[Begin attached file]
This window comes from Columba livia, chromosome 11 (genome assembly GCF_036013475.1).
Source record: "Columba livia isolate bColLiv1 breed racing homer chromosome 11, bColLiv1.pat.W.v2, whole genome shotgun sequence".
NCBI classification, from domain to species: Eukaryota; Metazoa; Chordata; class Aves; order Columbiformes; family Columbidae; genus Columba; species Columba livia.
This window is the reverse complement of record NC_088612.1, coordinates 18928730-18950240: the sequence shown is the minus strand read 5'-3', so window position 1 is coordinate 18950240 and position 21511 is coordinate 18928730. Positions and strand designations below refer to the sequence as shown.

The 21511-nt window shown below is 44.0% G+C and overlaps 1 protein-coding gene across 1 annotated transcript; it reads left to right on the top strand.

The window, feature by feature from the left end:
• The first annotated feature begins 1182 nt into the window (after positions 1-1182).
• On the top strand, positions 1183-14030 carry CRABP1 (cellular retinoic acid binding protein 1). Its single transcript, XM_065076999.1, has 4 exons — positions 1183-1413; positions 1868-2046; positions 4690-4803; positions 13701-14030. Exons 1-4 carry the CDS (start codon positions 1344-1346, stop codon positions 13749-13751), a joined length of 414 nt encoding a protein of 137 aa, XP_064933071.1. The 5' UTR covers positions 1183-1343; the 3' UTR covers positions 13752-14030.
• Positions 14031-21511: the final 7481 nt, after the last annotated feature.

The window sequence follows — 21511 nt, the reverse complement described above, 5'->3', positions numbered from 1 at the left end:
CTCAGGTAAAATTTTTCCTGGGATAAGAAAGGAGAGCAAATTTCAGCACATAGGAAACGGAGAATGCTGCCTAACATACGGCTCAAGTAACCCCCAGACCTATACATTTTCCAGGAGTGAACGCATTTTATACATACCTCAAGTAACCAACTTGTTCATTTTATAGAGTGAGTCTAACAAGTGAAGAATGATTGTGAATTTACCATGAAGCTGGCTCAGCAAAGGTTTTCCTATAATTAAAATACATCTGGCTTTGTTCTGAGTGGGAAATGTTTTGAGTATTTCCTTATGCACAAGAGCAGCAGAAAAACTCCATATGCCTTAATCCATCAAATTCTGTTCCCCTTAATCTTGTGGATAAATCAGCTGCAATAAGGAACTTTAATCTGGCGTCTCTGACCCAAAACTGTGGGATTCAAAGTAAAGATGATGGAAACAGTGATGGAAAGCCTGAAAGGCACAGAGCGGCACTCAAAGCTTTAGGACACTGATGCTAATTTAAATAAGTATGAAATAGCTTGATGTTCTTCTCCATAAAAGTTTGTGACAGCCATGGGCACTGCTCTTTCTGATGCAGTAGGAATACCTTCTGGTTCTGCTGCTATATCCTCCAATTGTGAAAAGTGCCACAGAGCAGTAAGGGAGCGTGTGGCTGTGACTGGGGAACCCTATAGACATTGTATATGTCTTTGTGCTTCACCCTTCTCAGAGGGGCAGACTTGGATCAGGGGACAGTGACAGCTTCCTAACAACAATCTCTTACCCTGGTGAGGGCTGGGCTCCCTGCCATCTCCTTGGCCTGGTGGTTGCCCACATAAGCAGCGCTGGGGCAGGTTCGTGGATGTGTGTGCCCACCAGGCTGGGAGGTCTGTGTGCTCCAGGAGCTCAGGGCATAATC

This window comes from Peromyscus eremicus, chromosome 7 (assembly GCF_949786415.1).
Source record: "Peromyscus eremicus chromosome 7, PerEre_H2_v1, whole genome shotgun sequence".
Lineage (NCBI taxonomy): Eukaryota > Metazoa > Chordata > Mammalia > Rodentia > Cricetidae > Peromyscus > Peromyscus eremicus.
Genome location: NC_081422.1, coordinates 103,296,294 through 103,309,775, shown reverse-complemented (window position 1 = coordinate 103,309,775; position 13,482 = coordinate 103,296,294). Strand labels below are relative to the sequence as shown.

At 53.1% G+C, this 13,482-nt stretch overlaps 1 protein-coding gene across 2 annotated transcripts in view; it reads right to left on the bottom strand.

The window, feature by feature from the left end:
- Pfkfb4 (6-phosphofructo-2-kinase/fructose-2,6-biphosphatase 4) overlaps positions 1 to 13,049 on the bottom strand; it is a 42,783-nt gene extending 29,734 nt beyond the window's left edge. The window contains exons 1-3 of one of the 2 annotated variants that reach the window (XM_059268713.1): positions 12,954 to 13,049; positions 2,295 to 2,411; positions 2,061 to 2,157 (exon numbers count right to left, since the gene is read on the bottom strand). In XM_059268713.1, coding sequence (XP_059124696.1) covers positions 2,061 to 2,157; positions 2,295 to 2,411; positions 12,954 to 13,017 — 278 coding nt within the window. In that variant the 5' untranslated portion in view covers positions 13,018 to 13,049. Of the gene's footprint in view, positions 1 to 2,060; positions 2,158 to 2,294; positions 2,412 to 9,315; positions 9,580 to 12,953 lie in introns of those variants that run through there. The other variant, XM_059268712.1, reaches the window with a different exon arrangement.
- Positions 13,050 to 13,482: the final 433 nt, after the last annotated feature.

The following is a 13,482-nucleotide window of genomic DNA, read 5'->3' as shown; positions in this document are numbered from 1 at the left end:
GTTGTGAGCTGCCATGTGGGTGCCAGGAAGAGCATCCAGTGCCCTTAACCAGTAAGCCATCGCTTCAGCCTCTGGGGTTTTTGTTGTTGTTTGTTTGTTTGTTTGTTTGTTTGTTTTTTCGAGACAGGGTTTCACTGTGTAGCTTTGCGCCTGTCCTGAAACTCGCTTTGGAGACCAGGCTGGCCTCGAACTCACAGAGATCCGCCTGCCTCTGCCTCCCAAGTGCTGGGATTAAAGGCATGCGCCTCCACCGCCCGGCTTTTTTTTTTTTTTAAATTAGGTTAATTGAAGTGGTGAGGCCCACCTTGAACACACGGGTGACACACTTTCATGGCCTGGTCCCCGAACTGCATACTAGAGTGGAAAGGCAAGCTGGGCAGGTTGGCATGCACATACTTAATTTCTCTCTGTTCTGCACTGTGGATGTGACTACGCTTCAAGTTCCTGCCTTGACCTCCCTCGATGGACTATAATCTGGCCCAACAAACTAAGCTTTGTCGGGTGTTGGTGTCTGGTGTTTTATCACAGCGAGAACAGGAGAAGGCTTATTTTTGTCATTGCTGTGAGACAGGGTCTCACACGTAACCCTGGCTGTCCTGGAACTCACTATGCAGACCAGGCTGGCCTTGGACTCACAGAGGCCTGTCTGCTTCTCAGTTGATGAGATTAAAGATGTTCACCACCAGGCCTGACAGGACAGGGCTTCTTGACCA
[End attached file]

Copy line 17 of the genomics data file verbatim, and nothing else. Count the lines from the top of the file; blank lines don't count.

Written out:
The window, feature by feature from the left end: